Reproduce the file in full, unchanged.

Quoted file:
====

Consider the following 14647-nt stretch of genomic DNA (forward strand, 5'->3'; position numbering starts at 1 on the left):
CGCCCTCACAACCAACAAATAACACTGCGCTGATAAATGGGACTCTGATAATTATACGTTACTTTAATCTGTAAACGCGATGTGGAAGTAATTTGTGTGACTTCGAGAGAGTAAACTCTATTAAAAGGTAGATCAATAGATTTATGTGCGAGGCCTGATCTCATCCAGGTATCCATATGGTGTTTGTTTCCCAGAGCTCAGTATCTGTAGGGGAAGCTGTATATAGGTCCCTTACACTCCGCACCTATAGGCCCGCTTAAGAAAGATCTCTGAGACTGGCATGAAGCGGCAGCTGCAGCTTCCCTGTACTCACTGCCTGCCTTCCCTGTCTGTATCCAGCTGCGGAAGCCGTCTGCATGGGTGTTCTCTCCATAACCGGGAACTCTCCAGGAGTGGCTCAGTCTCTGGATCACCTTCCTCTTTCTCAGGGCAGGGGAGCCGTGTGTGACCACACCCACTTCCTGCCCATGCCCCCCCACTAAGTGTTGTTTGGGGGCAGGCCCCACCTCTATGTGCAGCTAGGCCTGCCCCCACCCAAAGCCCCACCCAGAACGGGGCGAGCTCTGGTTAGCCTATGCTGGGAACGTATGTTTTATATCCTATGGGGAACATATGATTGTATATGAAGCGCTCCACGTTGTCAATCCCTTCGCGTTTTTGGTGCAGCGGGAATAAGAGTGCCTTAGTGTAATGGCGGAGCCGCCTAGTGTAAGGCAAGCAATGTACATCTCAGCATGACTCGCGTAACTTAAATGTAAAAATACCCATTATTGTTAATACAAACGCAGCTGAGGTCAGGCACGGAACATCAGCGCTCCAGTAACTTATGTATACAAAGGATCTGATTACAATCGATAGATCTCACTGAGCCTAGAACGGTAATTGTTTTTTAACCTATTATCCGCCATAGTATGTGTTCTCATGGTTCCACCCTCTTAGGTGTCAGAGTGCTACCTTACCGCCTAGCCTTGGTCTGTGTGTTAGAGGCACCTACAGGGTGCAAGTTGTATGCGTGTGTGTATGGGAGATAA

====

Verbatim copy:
Consider the following 14647-nt stretch of genomic DNA (forward strand, 5'->3'; position numbering starts at 1 on the left):
CGCCCTCACAACCAACAAATAACACTGCGCTGATAAATGGGACTCTGATAATTATACGTTACTTTAATCTGTAAACGCGATGTGGAAGTAATTTGTGTGACTTCGAGAGAGTAAACTCTATTAAAAGGTAGATCAATAGATTTATGTGCGAGGCCTGATCTCATCCAGGTATCCATATGGTGTTTGTTTCCCAGAGCTCAGTATCTGTAGGGGAAGCTGTATATAGGTCCCTTACACTCCGCACCTATAGGCCCGCTTAAGAAAGATCTCTGAGACTGGCATGAAGCGGCAGCTGCAGCTTCCCTGTACTCACTGCCTGCCTTCCCTGTCTGTATCCAGCTGCGGAAGCCGTCTGCATGGGTGTTCTCTCCATAACCGGGAACTCTCCAGGAGTGGCTCAGTCTCTGGATCACCTTCCTCTTTCTCAGGGCAGGGGAGCCGTGTGTGACCACACCCACTTCCTGCCCATGCCCCCCCACTAAGTGTTGTTTGGGGGCAGGCCCCACCTCTATGTGCAGCTAGGCCTGCCCCCACCCAAAGCCCCACCCAGAACGGGGCGAGCTCTGGTTAGCCTATGCTGGGAACGTATGTTTTATATCCTATGGGGAACATATGATTGTATATGAAGCGCTCCACGTTGTCAATCCCTTCGCGTTTTTGGTGCAGCGGGAATAAGAGTGCCTTAGTGTAATGGCGGAGCCGCCTAGTGTAAGGCAAGCAATGTACATCTCAGCATGACTCGCGTAACTTAAATGTAAAAATACCCATTATTGTTAATACAAACGCAGCTGAGGTCAGGCACGGAACATCAGCGCTCCAGTAACTTATGTATACAAAGGATCTGATTACAATCGATAGATCTCACTGAGCCTAGAACGGTAATTGTTTTTTAACCTATTATCCGCCATAGTATGTGTTCTCATGGTTCCACCCTCTTAGGTGTCAGAGTGCTACCTTACCGCCTAGCCTTGGTCTGTGTGTTAGAGGCACCTACAGGGTGCAAGTTGTATGCGTGTGTGTATGGGAGATAA